The formulation of the new medication was different enough to bring on the more aggressive type of seizure. It was an episode that Quetti had never experienced before and one that shook the foundation of the entire family. The switch in medication, which arrived through the mail, was done without notifying either Quetti’s primary care physician or the neurologist in Boston who also treats her case.

We’re not talking about the common cold. Epilepsy is serious, and the medicines used to treat it, if changed even slightly, can have very negative impacts. In the reconfiguration of a new pill, a little bit more of this and a little bit less of that can be possibly fatal. That Saturday morning changed a young girl’s immediate and long range future. A chance to go away to college was delayed until this year, when the family finally felt comfortable enough to let her attend Elms in Chicopee.

Massachusetts State House

Massachusetts State House

A bill is currently floating in the Statehouse that, if/when passed, will change the level of communication and allow primary care doctors and the patient to be notified in advance of any formula changes in medicine.

Quetti has appeared and spoken on behalf of the bill three times — yes, three times — at the Statehouse and offered her story as a selling point. Quetti has also lobbied her case in Washington, D.C.

So, what’s the problem? The lengthy stall is due, in part, to the usual wariness of special interest groups such as the pharmaceutical, medical and insurance communities, who want to make sure all T’s are crossed and I’s dotted before signing off. Taking care of “us” first trumps what’s best for young people like Quetti. At least that’s how I read the road signs.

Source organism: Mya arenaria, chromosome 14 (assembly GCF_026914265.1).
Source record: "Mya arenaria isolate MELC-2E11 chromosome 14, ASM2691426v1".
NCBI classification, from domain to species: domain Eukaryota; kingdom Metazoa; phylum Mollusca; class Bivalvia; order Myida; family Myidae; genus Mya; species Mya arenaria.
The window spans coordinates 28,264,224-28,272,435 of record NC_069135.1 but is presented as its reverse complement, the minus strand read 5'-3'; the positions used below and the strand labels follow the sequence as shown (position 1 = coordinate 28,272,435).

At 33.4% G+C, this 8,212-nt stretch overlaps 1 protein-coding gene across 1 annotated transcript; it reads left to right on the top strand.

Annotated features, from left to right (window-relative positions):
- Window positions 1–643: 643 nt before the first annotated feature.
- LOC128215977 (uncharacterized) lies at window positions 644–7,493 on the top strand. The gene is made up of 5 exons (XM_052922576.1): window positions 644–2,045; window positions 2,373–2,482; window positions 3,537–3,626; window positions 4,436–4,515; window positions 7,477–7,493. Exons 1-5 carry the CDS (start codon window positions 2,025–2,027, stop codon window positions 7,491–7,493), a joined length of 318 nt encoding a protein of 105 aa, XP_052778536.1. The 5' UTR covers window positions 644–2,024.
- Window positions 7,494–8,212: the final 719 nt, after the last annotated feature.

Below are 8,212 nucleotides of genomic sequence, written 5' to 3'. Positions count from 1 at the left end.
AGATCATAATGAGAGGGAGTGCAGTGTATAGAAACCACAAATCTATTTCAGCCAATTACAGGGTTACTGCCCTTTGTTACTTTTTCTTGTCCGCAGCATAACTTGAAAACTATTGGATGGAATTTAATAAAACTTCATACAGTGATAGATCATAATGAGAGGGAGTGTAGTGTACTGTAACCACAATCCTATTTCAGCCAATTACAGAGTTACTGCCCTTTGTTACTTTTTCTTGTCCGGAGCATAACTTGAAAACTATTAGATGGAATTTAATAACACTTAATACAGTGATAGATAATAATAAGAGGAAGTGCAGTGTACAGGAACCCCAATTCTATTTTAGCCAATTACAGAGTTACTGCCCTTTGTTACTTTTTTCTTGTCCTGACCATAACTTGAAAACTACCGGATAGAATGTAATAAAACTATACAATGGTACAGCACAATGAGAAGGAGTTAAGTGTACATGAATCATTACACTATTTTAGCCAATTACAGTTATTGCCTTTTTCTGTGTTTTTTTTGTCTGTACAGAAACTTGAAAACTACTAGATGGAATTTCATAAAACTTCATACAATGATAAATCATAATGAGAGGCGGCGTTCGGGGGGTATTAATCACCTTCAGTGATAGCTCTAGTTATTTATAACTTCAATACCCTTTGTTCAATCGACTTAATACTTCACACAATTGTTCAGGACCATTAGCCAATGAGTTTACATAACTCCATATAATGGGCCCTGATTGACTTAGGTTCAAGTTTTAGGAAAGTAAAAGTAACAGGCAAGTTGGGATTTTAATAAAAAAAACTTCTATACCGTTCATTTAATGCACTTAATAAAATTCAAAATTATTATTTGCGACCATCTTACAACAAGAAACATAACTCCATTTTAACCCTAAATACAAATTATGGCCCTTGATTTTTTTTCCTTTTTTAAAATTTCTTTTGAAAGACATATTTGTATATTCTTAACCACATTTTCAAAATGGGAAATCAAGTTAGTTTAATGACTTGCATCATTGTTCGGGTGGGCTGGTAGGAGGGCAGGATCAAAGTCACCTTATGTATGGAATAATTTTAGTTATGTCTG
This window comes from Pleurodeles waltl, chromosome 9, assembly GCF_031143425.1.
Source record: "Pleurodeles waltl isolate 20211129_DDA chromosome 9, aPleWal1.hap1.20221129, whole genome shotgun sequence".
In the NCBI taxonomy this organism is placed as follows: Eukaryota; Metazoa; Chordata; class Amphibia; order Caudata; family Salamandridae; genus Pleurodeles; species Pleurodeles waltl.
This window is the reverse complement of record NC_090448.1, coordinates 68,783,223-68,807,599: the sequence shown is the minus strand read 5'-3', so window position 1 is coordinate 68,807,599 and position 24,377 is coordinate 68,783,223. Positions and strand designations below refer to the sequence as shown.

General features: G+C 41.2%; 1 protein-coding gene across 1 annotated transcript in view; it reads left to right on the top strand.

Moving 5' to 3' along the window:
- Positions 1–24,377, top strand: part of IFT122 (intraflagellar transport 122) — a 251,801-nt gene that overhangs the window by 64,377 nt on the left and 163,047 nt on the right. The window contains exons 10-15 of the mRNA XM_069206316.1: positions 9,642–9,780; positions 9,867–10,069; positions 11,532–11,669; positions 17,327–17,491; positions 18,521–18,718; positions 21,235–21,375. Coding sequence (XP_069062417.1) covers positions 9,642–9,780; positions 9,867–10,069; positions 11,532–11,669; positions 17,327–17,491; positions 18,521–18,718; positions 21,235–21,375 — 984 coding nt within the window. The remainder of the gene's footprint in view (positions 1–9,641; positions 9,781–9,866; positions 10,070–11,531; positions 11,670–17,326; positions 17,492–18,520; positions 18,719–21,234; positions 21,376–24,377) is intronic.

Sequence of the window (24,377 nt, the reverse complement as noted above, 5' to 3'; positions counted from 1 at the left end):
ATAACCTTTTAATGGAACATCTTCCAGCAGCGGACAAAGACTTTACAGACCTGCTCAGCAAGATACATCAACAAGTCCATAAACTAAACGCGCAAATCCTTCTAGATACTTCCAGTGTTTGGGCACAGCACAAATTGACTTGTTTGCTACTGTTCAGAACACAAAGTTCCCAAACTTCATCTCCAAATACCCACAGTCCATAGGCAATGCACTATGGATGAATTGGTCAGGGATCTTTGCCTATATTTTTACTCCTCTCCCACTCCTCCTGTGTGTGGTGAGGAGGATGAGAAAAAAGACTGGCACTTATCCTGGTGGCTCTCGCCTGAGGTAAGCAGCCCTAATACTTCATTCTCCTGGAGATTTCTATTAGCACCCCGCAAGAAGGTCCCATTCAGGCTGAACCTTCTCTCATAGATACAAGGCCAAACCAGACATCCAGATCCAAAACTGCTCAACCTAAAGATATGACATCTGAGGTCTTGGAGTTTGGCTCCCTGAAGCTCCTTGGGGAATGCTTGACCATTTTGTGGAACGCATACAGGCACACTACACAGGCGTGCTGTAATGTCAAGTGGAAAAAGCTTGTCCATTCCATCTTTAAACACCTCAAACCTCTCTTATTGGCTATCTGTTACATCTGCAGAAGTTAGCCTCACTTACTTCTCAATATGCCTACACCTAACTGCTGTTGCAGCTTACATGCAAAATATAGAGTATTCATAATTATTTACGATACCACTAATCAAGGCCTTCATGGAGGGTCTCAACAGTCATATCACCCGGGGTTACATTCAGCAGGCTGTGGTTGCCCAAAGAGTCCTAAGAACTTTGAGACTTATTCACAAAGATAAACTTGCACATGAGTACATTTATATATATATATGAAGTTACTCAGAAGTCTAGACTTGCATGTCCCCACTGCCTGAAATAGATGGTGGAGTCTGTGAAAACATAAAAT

“I’m usually right on top of that sort of thing,” said Nancy Quetti, Jackie’s mother. “I noticed the change in the name of the medicine, but didn’t think too much about it. It turned out to be a scary thing. Jackie began taking the new medicine about two weeks before that seizure, and she’s told me since that during those two weeks she felt not quite herself.”

The bill is not about just about notification of changing brand name drugs to generic, Nancy Quetti added. “It’s about generics to other generics, too.”

Les Brody is the president of the National Epilepsy Foundation-New England. He has also testified at the Statehouse in favor of the bill. But Jackie, Brody said, has been to the well three times in Boston and remains the bill’s biggest advocate and its strongest voice.

“When the bill does pass, it will have been Jackie who was very instrumental,” said Brody, whose foundation focuses on the education, service and research of the malady. “This bill is designed to protect individuals from medicine switches being made at the pharmaceutical level. It’s a safety-first bill.”

That may be so, but the clock keeps ticking, and that leaves people such as Jackie Quetti at a higher risk. The bill is designed to narrow that risk.